For the past couple of years, robots were the shiny new object for restaurants. They could automate cooking, serving and delivering food, and even wash the dishes when all was said and done. But last year’s robots were still first generation tech and more of a novelty as the restaurant industry figured out the cultural and economic costs and benefits of automation.
Then COVID-19 came along and the world turned upside down. Restaurants that haven’t shut down permanently are looking to see what socially distant changes will be mandated in order for them to reopen. With their inability to get sick, robots could move from a novelty in restaurants to a necessity.
To see if there’s been a increase in robot interest from the restaurant industry, I checked in with John Ha, Founder and CEO of Bear Robotics. Bear is the company behind Penny, the autonomous front of house robot that can bring food to tables and carry empty plates back to be cleaned.
“Interest is going up a lot,” Ha said about incoming inquiries of his robot. “Before COVID, [restaurant] operators loved our robots, but employees were fifty-fifty, and customers didn’t really care. Now the changes that I see are on the customer side.”
The changes he’s talking about are what concerns customers now have. Before they didn’t care about the robot because they were most interested in the food. But in a pandemic world, customers now want to know who has touched their food and the cleanliness of those hands.
“People come back for the food before, now people are going to pick the restaurant they can trust,” Ha said. “People want less contact in the restaurant.”
Robots are a way of providing one less point of human contact. Kitchen staff can load up the robot tray and the robot then drives itself to its table destination to bring people their order. But then it actually gets a little complicated. When it comes to moving the food off the robot and onto the table, as Ha explained. “Should we allow customers to pick up the food? There’s danger involved with that as well.” It’s not hard to imagine, for example, a customer dropping a bowl of scalding soup as they lifted it off the robot.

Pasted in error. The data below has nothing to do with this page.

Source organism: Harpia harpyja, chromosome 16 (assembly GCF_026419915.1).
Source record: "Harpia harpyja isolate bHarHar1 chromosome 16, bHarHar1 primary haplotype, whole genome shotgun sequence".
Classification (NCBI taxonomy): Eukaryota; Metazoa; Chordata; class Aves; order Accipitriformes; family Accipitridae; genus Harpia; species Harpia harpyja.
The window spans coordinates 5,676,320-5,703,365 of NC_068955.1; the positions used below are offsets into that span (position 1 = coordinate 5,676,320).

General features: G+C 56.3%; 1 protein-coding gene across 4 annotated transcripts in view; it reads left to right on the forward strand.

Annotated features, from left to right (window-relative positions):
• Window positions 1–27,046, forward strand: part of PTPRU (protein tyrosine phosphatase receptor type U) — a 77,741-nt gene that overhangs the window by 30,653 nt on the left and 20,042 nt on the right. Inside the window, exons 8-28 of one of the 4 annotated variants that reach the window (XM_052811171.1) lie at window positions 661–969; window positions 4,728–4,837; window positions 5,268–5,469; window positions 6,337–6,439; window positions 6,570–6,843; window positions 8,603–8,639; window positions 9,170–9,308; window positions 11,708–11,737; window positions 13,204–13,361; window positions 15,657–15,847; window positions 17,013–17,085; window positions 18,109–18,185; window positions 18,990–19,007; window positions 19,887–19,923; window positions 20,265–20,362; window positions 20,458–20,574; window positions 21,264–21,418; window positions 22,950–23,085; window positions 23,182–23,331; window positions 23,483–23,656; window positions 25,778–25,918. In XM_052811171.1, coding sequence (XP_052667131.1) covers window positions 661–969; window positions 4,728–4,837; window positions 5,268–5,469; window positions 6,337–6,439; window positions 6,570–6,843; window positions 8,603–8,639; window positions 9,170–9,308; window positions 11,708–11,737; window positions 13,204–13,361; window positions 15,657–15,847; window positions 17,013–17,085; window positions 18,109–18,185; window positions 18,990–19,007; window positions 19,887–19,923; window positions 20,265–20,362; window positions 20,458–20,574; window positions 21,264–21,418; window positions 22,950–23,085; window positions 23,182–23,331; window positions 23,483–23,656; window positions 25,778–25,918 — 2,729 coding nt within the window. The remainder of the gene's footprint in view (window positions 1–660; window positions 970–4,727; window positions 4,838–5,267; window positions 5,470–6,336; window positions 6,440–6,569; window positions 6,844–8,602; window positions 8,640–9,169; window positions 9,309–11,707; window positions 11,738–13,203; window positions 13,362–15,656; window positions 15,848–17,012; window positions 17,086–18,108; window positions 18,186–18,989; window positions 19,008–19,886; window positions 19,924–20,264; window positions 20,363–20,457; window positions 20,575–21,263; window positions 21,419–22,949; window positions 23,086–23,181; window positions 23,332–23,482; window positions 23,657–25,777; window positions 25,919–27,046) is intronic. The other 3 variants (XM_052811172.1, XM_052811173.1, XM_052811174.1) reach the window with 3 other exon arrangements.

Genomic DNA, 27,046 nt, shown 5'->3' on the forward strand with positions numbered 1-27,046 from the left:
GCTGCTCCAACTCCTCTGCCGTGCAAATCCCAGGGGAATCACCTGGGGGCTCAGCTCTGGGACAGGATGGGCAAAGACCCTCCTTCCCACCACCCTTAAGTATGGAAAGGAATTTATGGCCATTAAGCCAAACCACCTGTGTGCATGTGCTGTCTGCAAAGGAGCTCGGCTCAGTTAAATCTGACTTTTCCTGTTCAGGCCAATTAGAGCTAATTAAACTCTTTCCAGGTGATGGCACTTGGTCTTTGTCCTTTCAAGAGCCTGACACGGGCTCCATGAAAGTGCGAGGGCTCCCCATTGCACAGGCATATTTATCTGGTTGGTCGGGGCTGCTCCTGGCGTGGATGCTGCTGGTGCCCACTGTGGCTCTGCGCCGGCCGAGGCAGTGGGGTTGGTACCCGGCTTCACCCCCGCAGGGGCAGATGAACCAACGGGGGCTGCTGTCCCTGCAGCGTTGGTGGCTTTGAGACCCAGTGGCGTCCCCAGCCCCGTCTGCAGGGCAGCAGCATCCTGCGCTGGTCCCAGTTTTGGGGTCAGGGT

“But would you want the servers to touch the food?” Ha continued. “They can’t wash their hands every minute, and even if they could, how do you know?”
One thing Ha does know is that the next version of Penny will be easier to clean. “The next version much easier to clean and food contact safe,” said Ha, “From the materials to design.”
Sterilization is going to play an increasingly important role in food robotics, and could become one of its biggest selling points. It’s much easier to wipe down a robot than it is to constantly monitor all your employees for any sign of illness.
Then there is the question of what do restaurant customers want to interact with? Restaurants in California will reportedly need to have servers wear gloves and masks. Which is less threatening to a customer, a masked human or a robot?
I don’t know. We’re all figuring this out in real time, and robots may not be the answer for every restaurant. “Adopting a robot is an intrusive change for the restaurant,” Ha said. “They have to redefine the workflow for expediters, servers, bussers.”
Despite all that, in a world wary of human contact, robotics could solve at least part of the meal journey puzzle. As Ha noted “Now it’s something everyone will consider.”